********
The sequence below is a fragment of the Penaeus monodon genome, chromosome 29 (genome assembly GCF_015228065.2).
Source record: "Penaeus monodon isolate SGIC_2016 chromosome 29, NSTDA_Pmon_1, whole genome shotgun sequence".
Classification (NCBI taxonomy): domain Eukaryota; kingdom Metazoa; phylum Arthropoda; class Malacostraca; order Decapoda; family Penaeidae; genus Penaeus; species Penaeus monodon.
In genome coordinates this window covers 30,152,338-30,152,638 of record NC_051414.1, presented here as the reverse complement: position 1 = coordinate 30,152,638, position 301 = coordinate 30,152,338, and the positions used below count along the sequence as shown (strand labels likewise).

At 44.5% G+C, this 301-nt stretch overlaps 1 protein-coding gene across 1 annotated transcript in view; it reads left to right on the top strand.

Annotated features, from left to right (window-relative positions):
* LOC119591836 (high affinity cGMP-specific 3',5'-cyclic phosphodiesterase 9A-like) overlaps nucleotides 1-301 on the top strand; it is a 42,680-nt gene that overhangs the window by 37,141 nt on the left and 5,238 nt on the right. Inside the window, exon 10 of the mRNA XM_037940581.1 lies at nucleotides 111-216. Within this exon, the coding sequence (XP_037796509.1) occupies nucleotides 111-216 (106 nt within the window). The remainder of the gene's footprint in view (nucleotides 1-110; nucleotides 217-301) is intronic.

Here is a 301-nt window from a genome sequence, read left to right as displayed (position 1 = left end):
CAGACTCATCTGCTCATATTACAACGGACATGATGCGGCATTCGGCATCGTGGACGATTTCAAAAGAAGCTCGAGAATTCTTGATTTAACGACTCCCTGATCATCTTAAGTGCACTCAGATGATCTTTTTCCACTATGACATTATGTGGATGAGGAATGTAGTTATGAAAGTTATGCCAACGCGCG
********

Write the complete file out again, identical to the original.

The sequence below is a fragment of the Penaeus monodon genome, chromosome 29 (genome assembly GCF_015228065.2).
Source record: "Penaeus monodon isolate SGIC_2016 chromosome 29, NSTDA_Pmon_1, whole genome shotgun sequence".
Classification (NCBI taxonomy): domain Eukaryota; kingdom Metazoa; phylum Arthropoda; class Malacostraca; order Decapoda; family Penaeidae; genus Penaeus; species Penaeus monodon.
In genome coordinates this window covers 30,152,338-30,152,638 of record NC_051414.1, presented here as the reverse complement: position 1 = coordinate 30,152,638, position 301 = coordinate 30,152,338, and the positions used below count along the sequence as shown (strand labels likewise).

At 44.5% G+C, this 301-nt stretch overlaps 1 protein-coding gene across 1 annotated transcript in view; it reads left to right on the top strand.

Annotated features, from left to right (window-relative positions):
* LOC119591836 (high affinity cGMP-specific 3',5'-cyclic phosphodiesterase 9A-like) overlaps nucleotides 1-301 on the top strand; it is a 42,680-nt gene that overhangs the window by 37,141 nt on the left and 5,238 nt on the right. Inside the window, exon 10 of the mRNA XM_037940581.1 lies at nucleotides 111-216. Within this exon, the coding sequence (XP_037796509.1) occupies nucleotides 111-216 (106 nt within the window). The remainder of the gene's footprint in view (nucleotides 1-110; nucleotides 217-301) is intronic.

Here is a 301-nt window from a genome sequence, read left to right as displayed (position 1 = left end):
CAGACTCATCTGCTCATATTACAACGGACATGATGCGGCATTCGGCATCGTGGACGATTTCAAAAGAAGCTCGAGAATTCTTGATTTAACGACTCCCTGATCATCTTAAGTGCACTCAGATGATCTTTTTCCACTATGACATTATGTGGATGAGGAATGTAGTTATGAAAGTTATGCCAACGCGCG